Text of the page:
Industry Resource Lists: Publishers’ Responses Amid the Coronavirus Pandemic

In News by Porter Anderson

In both the UK and the US, the publishers’ associations are offering guides on how publishers are—and can—respond to the coronavirus crisis.

In trade publishing references, children’s and family services are highlighted in the Association of American Publishers’ new listings. Image – iStockphoto: Sasiistock

By Porter Anderson, Editor-in-Chief | @Porter_Anderson

AAP and the PA Offer Distinct Resource Pages
In their efforts to support publishers and related businesses in the world’s two major English-language markets, both countries’ publishers associations are making efforts to support the industries they serve in response to the international coronavirus COVID-19 pandemic.

London’s Publishers Association (PA) has set up a page of information on its site, a resource focused primarily on various elements of business guidance for publishers. The page can be accessed here.

In a comment to the news media from the PA, its CEO Stephen Lotinga says, “The escalation of the coronavirus situation is causing a range of very significant challenges across publishing businesses. We are doing everything we can to support the industry at this extraordinarily difficult time.”

Stephen Lotinga

Lotinga reports that the PA, in addition to opening its resources page, is issuing regular member briefings and “collating business intelligence from publishers which will inform our interactions with government. Despite the challenges they are facing,” he says, “publishers are doing a huge amount to help.

“Lots of educational resources have been made available free to schools and families. Academic publishers are fast-tracking publication of scientific research relevant to the pandemic and ensuring it is widely accessible. Many publishers are promoting bookshops at a time when retail businesses are under strain.”

Meanwhile, the Association of American Publishers (AAP) has begun to catalogue what US publishers in the trade and scholarly sectors are doing. That page can be accessed here.

Many of these publishers, of course, are operating on the international stage, and the goals of many of them, as reflected here, are classified as being “to create transitional experiences for readers of all ages.

AAP president and CEO Maria A. Pallante says, “Publishing is built upon the principal of transformation. Our normal focus is to invest in authors, champion education, and connect readers to stories and scholarship that inform, inspire and empower them.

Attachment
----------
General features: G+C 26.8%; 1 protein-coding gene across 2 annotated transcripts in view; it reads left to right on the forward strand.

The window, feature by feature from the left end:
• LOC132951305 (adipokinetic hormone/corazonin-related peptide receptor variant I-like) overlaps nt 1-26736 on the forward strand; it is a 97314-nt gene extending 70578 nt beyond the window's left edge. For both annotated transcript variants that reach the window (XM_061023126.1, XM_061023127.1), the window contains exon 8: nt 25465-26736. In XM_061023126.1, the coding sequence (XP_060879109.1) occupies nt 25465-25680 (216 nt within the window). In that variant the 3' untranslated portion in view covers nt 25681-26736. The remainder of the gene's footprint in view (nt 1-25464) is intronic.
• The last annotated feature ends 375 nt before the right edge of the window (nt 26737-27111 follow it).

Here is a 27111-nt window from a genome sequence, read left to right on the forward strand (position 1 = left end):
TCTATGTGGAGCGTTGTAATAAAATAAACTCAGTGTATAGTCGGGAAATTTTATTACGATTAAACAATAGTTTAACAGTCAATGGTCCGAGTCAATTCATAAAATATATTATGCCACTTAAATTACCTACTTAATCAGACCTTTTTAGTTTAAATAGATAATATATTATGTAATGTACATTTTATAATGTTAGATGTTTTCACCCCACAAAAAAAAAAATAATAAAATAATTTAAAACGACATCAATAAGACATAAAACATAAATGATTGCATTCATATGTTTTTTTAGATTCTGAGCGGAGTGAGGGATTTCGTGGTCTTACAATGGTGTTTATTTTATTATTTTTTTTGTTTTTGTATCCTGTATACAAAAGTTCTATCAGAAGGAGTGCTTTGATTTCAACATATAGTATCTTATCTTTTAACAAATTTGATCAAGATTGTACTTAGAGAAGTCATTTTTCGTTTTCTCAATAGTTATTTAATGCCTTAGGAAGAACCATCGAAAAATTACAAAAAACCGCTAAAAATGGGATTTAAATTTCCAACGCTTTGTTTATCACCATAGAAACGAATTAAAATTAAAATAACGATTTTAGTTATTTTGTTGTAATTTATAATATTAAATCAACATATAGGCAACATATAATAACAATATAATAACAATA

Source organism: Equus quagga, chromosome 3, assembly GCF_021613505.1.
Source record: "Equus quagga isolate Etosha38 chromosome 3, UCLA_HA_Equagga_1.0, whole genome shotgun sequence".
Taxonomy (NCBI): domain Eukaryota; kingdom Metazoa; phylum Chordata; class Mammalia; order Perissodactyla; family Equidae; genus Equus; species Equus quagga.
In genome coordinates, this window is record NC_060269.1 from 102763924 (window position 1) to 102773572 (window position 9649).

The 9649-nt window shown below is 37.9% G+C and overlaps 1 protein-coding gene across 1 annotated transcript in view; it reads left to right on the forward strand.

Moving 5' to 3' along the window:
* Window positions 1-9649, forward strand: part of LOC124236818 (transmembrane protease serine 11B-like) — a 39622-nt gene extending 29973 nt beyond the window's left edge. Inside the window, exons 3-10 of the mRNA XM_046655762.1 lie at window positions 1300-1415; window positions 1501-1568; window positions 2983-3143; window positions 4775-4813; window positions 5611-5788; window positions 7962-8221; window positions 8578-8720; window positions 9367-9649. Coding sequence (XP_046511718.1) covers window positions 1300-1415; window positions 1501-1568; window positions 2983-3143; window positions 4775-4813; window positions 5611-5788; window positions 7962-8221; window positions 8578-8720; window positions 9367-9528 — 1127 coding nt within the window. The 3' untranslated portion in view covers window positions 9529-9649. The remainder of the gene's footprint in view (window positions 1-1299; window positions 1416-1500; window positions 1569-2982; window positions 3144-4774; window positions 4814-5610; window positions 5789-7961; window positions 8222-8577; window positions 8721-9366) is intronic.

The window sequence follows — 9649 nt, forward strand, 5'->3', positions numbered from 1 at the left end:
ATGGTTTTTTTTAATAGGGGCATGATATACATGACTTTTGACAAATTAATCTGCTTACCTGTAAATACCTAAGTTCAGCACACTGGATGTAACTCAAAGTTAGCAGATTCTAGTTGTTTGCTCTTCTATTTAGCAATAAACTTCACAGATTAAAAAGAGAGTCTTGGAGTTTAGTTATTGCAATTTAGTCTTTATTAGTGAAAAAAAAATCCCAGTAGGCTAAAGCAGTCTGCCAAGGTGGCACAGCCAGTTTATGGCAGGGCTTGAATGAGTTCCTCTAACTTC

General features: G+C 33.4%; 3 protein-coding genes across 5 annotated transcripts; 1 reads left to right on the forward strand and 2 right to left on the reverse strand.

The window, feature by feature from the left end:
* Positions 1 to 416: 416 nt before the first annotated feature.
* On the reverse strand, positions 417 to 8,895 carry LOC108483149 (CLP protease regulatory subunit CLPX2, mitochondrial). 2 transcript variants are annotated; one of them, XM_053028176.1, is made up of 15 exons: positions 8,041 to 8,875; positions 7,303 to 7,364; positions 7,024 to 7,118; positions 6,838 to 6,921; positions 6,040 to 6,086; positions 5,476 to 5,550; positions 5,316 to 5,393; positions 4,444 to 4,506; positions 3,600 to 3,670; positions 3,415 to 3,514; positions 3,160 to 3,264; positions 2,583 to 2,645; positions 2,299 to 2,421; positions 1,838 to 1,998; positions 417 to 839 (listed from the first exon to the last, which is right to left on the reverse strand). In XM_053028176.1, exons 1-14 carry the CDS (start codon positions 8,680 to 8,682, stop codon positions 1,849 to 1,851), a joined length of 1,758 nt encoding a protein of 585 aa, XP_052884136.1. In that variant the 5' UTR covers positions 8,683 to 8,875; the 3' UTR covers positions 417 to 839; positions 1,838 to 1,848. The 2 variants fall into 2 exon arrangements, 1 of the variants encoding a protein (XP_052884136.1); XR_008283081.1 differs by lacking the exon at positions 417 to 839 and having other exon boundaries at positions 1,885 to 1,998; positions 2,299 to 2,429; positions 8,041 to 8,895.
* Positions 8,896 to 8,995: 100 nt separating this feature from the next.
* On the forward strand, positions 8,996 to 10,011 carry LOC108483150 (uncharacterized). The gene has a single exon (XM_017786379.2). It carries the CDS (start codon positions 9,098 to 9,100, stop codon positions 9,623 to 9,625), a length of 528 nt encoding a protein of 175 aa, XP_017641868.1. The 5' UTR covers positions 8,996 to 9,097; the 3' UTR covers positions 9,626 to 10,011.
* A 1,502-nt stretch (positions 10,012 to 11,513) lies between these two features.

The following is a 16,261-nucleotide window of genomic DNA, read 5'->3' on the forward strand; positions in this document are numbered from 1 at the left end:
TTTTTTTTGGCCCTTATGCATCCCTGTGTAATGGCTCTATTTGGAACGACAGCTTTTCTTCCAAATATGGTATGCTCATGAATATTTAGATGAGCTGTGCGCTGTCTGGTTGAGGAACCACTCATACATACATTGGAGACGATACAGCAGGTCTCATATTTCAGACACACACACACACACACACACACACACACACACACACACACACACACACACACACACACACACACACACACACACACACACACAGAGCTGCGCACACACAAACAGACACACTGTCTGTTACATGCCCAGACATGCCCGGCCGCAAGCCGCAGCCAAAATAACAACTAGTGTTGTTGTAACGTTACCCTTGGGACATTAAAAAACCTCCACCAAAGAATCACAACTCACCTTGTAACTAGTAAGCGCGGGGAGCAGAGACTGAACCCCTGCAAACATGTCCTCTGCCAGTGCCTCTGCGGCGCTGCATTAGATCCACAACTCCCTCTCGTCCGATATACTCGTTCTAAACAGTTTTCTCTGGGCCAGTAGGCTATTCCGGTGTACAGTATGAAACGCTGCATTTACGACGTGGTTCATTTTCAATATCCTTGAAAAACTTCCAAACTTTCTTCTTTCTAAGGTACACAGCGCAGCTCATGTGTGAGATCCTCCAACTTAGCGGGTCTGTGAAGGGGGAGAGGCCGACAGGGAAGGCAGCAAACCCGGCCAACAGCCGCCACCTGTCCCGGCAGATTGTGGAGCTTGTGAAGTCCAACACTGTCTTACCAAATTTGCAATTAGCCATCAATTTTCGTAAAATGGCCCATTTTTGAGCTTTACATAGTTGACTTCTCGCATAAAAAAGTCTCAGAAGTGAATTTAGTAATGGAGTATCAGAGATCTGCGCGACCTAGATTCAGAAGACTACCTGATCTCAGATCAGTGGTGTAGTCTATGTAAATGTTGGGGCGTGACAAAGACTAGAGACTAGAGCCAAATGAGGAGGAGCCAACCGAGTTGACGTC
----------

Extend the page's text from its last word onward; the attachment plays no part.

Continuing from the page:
Maria A. Pallante

“Now, as the pandemic continues to threaten and disrupt our lives in unprecedented ways, the point of publishing is clearer than ever and publishers are embracing their responsibilities to the public. Across all sectors we see commercial publishing houses, nonprofit societies, and university presses working to address the crisis, with many publishers creating special programs, flexible licenses, and other initiatives to propel reading, learning, and commerce.

“These initiatives include offering complimentary digital education materials, expanding powerful storytelling platforms for general public use, and making research and medical journals pertaining to the coronavirus freely available to the scientists and doctors who are on the frontlines of the pandemic.”

As we’ve written recently, many international publishers in the scholarly and academic sectors have been working together to make coronavirus research material freely available, an attempt to support the worldwide effort to create a vaccine to COVID-19 and to relieve suffering in the more than 150 countries in which the virus is known to be present to date.

The American Booksellers Association has information relative to the virus, as well, and you can find that here.

What follows, then, is an abbreviated listing of the initial round of resources the AAP is offering for publishers. At the association’s site, this will be updated.

Trade/Consumer Publishing

HarperCollins Publishers